Garfield was obviously onto something. Lasagna has an innate ability to cure many of life’s ills, and it’s rare to find a variation we don’t agree with. We love them all, from the classic alla Bolognese, to a skillet version that embraces weeknight-friendly no-boil noodles, and one that skips the ricotta in favor of roasted eggplant and sautéed greens.
The most recent incarnation to capture our attention is a vegetarian lasagna hailing from Milan, via the editors of Slow Food, an organization founded in Italy celebrating the foodways of its country and those around the world. Their latest book, Vegetariano: 400 Regional Italian Recipes, is a love letter to vegetarian Italian cooking, from the northernmost Alps to the bottom tip of the boot, and the islands beyond. This lasagna features golden raisins, pine nuts, fontina, spinach, and (wait for it…) curry powder! Apparently, this should not come as too much of a surprise.
“The inclusion of curry is a modern twist, but it does have some historical grounding,” says Natalie Danford, the translator of Vegetariano. “The Republic of Venice was a major player in the spice trade, and many recipes from the Veneto region (this recipes hails from neighboring Lombardia) do feature spices such as cinnamon and cardamom. Also, this recipe came from Milan, which is a big city with an international population. In general, vegetarians in Italy tend to be a little more adventuresome than your average Italian and like to incorporate flavors from other cultures.”
A white lasagna is one that uses a béchamel, rather than a tomato, sauce. Photo by
Danford went on to explain that the lasagna Americans know (and love) is often “overstuffed with everything but the kitchen sink,” an approach largely unknown to Italians. “Traditional lasagna doesn’t include much cheese and incorporates béchamel as a binder, and a ‘white’ lasagna like this one (i.e., without tomato sauce) is common.”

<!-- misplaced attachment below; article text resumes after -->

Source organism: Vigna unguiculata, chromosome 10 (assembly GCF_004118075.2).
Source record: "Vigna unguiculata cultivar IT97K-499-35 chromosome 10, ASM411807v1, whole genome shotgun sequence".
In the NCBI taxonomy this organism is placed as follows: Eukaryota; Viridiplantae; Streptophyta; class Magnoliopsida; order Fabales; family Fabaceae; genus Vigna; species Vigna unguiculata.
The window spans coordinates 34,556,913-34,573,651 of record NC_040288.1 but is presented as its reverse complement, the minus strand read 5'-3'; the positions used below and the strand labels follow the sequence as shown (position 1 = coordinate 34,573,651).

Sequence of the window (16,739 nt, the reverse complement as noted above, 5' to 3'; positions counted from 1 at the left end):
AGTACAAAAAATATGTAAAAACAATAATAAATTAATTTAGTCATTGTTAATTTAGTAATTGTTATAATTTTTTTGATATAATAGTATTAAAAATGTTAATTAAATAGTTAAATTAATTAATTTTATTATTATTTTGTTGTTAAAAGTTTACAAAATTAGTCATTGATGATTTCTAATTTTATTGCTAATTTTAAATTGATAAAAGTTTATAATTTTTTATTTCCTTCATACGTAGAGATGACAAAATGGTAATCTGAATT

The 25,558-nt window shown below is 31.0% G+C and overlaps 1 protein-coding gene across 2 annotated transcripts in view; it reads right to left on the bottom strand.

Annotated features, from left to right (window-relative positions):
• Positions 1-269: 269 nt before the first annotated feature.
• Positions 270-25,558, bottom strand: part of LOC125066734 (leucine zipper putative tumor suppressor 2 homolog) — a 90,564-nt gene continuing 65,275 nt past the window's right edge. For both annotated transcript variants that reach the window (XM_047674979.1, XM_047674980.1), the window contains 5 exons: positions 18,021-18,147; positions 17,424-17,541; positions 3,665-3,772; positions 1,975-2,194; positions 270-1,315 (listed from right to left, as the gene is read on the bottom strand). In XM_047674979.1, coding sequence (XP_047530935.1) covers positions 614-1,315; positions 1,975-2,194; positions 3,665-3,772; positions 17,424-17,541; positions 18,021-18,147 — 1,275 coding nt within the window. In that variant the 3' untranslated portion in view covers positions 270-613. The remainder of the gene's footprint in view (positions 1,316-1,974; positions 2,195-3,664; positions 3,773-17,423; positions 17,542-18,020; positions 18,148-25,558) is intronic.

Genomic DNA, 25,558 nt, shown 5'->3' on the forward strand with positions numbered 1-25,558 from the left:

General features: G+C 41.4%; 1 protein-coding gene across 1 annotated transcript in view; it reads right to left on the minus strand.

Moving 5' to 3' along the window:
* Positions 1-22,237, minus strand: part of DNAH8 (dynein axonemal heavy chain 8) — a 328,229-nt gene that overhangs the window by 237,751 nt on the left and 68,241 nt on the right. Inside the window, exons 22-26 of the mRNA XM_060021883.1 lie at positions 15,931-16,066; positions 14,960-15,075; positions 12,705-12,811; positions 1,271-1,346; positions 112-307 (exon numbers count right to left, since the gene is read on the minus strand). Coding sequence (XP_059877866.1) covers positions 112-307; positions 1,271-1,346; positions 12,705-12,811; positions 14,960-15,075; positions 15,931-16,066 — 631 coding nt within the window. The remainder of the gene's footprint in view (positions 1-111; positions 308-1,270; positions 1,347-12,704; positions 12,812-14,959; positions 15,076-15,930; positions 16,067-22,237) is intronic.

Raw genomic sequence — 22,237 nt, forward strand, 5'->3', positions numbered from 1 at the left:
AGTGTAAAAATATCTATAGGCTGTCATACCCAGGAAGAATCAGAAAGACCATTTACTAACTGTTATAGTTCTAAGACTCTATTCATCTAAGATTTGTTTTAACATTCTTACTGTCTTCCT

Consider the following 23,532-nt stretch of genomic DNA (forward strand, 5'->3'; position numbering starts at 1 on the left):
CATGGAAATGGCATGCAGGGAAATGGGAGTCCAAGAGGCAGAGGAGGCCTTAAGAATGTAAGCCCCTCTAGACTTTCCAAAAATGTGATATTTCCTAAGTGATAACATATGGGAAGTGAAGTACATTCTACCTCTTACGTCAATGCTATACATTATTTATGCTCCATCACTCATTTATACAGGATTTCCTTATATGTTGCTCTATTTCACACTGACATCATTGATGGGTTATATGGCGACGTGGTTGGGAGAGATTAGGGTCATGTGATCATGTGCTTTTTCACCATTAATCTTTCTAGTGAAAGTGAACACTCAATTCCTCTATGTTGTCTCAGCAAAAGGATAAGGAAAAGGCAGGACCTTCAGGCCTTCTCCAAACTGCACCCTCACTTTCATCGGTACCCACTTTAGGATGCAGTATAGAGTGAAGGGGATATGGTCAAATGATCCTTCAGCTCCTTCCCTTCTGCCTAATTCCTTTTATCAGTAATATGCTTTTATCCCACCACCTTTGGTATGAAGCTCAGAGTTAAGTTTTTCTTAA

What results is a beautiful baked pasta that would work well for any gathering. In fact, you should make it ahead of time, because it tastes even better the next day! The plump golden raisins add a subtle sweetness, and the curry adds a wonderful warming quality to the silky smooth béchamel hugging both the spinach and the thin, but not too thin, pasta sheets (which we rolled to notch 5 on our hand-crank pasta machine, by the way).
Come to mama. Photo by
This recipe can be followed as is, or tweaked to your climate. Our dry test kitchen, for example, had our chef increasing the eggs called for until the dough just came together. Danford also encourages readers to adjust all recipes in the book as they see fit. “Italians are very ‘loose’ with recipes. Adjusting on the fly is certainly in the spirit of the book and Slow Food.”
Try this recipe the next time you’re looking for a weekend project or when Monday’s got you feeling down.
Lasagna Verde (Vegetable Lasagna)
- 6 cups unbleached all-purpose flour, divided
- 4 large eggs (plus more, as needed)
- Salt, to taste
- 1 tablespoon golden raisins
- 1 1/2 pounds spinach
- 8 tablespoons (1 stick) unsalted butter
- 1 tablespoon pine nuts
- 7 ounces fontina
- 4 cups whole milk
- 1 tablespoon curry powder
- Grated Parmigiano-Reggiano, to taste
Are you a fan of white lasagna? Tell us below!